An agitated rhesus monkey.

Researchers from the University of Wisconsin-Madison School of Medicine and Public Health discovered the possible link after an experiment to detect brain activity in nervous monkeys.

A PET scan of the brains of agitated young rhesus monkeys showed heightened brain activity in the organ's amygdala and anterior hippocampus parts.

Monitoring those parts of the brain in humans could help predict and treat high levels of anxiety, according to the researchers' study published in the journal Nature.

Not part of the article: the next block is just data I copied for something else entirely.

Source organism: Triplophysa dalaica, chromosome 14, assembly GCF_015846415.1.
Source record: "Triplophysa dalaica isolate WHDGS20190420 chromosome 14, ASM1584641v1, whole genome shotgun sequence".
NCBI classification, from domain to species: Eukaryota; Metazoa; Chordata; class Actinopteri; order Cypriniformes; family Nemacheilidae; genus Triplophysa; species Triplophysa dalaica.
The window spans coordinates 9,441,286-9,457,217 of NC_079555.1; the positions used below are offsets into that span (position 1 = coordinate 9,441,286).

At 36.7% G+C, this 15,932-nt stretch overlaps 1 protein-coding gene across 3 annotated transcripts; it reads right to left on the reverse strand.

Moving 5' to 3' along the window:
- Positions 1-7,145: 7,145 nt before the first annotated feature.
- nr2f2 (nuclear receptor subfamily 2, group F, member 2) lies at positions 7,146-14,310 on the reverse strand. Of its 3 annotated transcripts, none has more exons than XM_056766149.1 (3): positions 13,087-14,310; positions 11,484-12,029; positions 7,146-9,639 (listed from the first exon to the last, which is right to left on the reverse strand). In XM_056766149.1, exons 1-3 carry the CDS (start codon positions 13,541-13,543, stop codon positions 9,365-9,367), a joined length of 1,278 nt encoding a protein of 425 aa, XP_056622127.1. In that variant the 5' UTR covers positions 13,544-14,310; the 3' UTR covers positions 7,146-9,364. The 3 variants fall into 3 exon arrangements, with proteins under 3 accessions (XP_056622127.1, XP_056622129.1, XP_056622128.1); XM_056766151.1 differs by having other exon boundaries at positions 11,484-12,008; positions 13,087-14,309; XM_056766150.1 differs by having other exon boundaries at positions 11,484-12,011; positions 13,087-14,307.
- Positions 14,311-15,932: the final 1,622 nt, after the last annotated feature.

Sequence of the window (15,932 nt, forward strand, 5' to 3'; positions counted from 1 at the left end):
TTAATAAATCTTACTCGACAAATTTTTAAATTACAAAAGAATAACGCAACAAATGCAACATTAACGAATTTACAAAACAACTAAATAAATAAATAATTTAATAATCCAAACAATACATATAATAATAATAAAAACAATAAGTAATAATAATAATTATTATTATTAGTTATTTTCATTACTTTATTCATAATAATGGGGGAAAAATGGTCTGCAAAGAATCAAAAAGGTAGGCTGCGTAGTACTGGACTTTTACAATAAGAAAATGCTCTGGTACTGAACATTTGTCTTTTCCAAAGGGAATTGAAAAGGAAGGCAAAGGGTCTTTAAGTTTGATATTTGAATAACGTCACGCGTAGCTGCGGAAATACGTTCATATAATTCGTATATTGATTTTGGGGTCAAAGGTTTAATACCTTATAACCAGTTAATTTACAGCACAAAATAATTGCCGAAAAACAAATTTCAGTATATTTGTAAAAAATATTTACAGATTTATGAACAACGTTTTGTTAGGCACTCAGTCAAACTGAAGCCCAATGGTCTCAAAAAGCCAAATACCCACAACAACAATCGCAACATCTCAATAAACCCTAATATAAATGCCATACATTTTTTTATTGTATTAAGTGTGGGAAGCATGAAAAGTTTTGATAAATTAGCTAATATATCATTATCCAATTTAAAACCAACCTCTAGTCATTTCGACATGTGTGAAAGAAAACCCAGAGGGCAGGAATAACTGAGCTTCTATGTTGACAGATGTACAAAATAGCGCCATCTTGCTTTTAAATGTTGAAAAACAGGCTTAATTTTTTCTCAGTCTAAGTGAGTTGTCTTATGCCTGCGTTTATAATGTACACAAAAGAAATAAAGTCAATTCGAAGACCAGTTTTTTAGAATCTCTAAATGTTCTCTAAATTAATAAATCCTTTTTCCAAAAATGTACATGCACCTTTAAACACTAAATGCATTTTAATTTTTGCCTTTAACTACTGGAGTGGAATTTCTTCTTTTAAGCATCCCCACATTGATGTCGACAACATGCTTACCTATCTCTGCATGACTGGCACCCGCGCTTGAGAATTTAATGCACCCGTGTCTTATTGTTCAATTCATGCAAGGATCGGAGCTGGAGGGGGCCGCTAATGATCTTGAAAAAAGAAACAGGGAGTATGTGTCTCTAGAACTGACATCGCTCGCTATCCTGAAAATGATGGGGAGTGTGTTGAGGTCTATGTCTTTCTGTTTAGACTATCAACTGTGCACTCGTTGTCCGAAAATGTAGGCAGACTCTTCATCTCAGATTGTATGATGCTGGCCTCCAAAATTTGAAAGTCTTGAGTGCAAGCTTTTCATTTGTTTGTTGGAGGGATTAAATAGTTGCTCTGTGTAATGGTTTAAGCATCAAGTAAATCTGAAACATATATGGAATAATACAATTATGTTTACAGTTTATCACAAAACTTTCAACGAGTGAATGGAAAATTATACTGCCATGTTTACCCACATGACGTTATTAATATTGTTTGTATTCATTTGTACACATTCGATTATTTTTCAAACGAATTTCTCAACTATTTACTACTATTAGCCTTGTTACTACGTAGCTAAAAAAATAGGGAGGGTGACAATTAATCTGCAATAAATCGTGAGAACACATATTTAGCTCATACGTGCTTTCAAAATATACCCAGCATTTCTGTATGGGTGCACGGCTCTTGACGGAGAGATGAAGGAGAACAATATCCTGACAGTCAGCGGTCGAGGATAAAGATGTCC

Med Kalin, who led the study, plans to conduct a similar experiment on children to see if the same brain regions in human produce anxiety.

Basically the idea and the hope would be we could intervene in a way that we could, more or less permanently, change a young child's brain such that they would not have to struggle with these problems, says Kalin, according to